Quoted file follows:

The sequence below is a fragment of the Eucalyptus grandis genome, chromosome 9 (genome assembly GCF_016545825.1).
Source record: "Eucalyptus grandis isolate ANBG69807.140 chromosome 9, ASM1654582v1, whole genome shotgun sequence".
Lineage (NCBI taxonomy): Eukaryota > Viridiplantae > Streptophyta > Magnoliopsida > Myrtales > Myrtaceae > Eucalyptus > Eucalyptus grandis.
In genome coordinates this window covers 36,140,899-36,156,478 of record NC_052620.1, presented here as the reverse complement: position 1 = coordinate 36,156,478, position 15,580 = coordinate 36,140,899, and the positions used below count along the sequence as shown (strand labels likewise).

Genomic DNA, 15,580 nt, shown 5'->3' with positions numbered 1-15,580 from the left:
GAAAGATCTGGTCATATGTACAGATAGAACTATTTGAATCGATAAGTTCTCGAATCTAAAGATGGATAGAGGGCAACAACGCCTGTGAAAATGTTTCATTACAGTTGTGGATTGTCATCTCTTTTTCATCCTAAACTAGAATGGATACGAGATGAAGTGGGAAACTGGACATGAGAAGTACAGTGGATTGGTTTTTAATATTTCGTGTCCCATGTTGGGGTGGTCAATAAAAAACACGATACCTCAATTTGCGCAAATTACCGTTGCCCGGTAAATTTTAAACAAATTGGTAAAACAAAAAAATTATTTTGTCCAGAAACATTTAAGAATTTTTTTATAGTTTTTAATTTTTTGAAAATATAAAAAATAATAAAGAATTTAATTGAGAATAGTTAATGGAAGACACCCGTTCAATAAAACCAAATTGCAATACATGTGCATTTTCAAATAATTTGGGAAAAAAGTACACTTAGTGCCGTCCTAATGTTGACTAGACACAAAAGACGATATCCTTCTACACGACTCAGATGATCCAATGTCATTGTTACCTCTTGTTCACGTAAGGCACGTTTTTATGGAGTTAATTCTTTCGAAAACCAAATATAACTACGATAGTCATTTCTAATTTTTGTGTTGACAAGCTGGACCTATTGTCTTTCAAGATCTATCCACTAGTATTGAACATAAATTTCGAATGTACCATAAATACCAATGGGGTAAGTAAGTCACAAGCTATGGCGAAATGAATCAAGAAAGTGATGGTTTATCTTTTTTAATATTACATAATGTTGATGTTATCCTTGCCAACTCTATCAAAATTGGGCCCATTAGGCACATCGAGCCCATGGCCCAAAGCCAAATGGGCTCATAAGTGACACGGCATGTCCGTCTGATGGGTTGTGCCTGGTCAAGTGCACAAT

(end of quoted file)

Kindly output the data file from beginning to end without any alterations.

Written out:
The sequence below is a fragment of the Eucalyptus grandis genome, chromosome 9 (genome assembly GCF_016545825.1).
Source record: "Eucalyptus grandis isolate ANBG69807.140 chromosome 9, ASM1654582v1, whole genome shotgun sequence".
Lineage (NCBI taxonomy): Eukaryota > Viridiplantae > Streptophyta > Magnoliopsida > Myrtales > Myrtaceae > Eucalyptus > Eucalyptus grandis.
In genome coordinates this window covers 36,140,899-36,156,478 of record NC_052620.1, presented here as the reverse complement: position 1 = coordinate 36,156,478, position 15,580 = coordinate 36,140,899, and the positions used below count along the sequence as shown (strand labels likewise).

Genomic DNA, 15,580 nt, shown 5'->3' with positions numbered 1-15,580 from the left:
GAAAGATCTGGTCATATGTACAGATAGAACTATTTGAATCGATAAGTTCTCGAATCTAAAGATGGATAGAGGGCAACAACGCCTGTGAAAATGTTTCATTACAGTTGTGGATTGTCATCTCTTTTTCATCCTAAACTAGAATGGATACGAGATGAAGTGGGAAACTGGACATGAGAAGTACAGTGGATTGGTTTTTAATATTTCGTGTCCCATGTTGGGGTGGTCAATAAAAAACACGATACCTCAATTTGCGCAAATTACCGTTGCCCGGTAAATTTTAAACAAATTGGTAAAACAAAAAAATTATTTTGTCCAGAAACATTTAAGAATTTTTTTATAGTTTTTAATTTTTTGAAAATATAAAAAATAATAAAGAATTTAATTGAGAATAGTTAATGGAAGACACCCGTTCAATAAAACCAAATTGCAATACATGTGCATTTTCAAATAATTTGGGAAAAAAGTACACTTAGTGCCGTCCTAATGTTGACTAGACACAAAAGACGATATCCTTCTACACGACTCAGATGATCCAATGTCATTGTTACCTCTTGTTCACGTAAGGCACGTTTTTATGGAGTTAATTCTTTCGAAAACCAAATATAACTACGATAGTCATTTCTAATTTTTGTGTTGACAAGCTGGACCTATTGTCTTTCAAGATCTATCCACTAGTATTGAACATAAATTTCGAATGTACCATAAATACCAATGGGGTAAGTAAGTCACAAGCTATGGCGAAATGAATCAAGAAAGTGATGGTTTATCTTTTTTAATATTACATAATGTTGATGTTATCCTTGCCAACTCTATCAAAATTGGGCCCATTAGGCACATCGAGCCCATGGCCCAAAGCCAAATGGGCTCATAAGTGACACGGCATGTCCGTCTGATGGGTTGTGCCTGGTCAAGTGCACAAT